In all the drama surrounding Facebook’s recent meeting with “leading conservatives” and notable Never Trump leaders such as Glenn Beck, Brent Bozell, and S. E. Cupp, it’s worth remembering that there is a real issue underlying the animus between Facebook founder Mark Zuckerberg and presumptive GOP nominee Donald Trump: immigration reform.
Donald Trump launched his bid for president on the issue of stopping illegal immigration, and once he took a commanding lead in the polls he never looked back.
That’s why it’s significant that Zuckerberg’s Facebook would be helping to define conservative “leadership” as having its base within the motley crew of Trump’s detractors.
Mark Zuckerberg was one of the high-tech leaders who came out strongly and publicly in favor of the “Gang of Eight” immigration reform bill. Zuckerberg lent not just his celebrity to the cause of promoting amnesty but also a significant amount of lobbying money.
As reported in The Hill, Zuckerberg even led a legal brief in support of Obama’s immigration policies in 2014:
The brief makes a business argument for Obama’s 2014 executive actions on immigration, saying they have the potential to increase gross domestic product by hundreds of billions of dollars over a decade if allowed to go forward.
‘Instead of inviting the economic contributions of immigrants, our immigration enforcement policies have often inhibited the productivity of U.S. companies and made it harder for them to compete in the global marketplace,’ according to the brief.
Zuckerberg’s concern on immigration reform, however, was not due to his compassion for the lettuce pickers and bed makers. Zuckerberg became an immigration reform proponent as part of his deal to get H-1B visas. As Time reported in 2013:
‘We have a strange immigration policy for a nation of immigrants,’ Zuckerberg wrote Thursday in the Washington Post. ‘And it’s a policy unfit for today’s world.’ Zuckerberg has joined forces with top executives and founders from Google, Yahoo and LinkedIn to launch a new organization called FWD.us, with the goal of influencing the current debate. Several top venture capitalists are also participating. ‘To lead the world in this new economy, we need the most talented and hardest-working people,’ Zuckerberg wrote. ‘We need to train and attract the best.’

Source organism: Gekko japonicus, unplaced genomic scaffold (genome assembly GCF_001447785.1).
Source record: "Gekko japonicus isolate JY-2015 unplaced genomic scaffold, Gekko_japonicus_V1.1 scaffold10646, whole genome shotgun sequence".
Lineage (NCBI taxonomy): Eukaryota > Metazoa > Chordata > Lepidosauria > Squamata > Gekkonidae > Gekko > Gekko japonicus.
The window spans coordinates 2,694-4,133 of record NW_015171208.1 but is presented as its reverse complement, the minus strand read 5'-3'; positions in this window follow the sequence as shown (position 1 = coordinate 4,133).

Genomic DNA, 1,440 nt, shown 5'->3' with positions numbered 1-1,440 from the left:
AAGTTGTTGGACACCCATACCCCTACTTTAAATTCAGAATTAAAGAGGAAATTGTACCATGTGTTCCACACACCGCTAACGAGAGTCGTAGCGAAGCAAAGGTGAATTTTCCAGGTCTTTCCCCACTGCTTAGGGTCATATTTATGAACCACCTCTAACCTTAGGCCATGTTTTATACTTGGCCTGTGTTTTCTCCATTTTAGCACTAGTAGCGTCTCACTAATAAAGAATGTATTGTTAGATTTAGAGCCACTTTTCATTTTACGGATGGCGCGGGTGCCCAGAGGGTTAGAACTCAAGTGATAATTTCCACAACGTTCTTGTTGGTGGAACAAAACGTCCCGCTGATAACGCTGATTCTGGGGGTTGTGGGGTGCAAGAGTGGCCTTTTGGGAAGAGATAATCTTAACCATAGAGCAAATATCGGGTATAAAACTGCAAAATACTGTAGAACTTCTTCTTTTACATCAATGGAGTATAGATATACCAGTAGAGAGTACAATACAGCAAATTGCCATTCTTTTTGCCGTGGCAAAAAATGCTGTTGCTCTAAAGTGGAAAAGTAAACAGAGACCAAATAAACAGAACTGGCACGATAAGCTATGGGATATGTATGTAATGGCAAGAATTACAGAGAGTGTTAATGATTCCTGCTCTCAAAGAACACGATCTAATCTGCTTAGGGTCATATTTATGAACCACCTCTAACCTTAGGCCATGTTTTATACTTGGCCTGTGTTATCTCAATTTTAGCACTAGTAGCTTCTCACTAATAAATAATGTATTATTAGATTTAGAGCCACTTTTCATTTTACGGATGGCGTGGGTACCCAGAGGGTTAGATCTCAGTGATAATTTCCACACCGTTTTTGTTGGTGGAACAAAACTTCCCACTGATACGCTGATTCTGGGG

Visa reform is particularly important for these tech titans because immigrants have played such an important role in Silicon Valley.
Remember, this all happened two years before Donald Trump announced his candidacy. Zuckerberg had laid down the gauntlet as an advocate for immigration reform, and Donald Trump’s candidacy represented an existential threat to both Zuckerberg’s political goals and financial investment in the immigration issue.
Anyone who doubts where the money behind the push for immigration reform comes from need only look at a report on who is financing the lobbying effort. A look at the top 10 list of immigration lobbying concerns shows the money came from tech companies looking to expand the H-1B program. As OpenSecrets reports:
The number of clients lobbying on immigration jumped in 2012, from 317 to 355, OpenSecrets.org data shows. That’s the highest level since 2008. Just as in 2011, the tech industry was the most active on this issue. Out of the top ten organizations filing the most lobbying reports that mentioned the issue, six were tech companies or trade groups. Their big concern has to do with wanting more visas for highly skilled workers in the STEM (science, technology, engineering, and math) fields. While the national unemployment rate remains high, tech companies continually face problems in filling all of their available positions.
But in order for the tech companies to get what they wanted as regards H-1B’s, they had to make a deal with the likes of members of the Gang of Eight, such as Chuck Schumer and Marco Rubio. The deal as proposed by the politicians was straightforward: offer your support for the broader goals of immigration reform, and we will get you what you want on H-1Bs.
That was the deal that was made, which led to such spectacles as Mark Zuckerberg supporting a coding event for “dreamers,” or the illegal aliens who were ...
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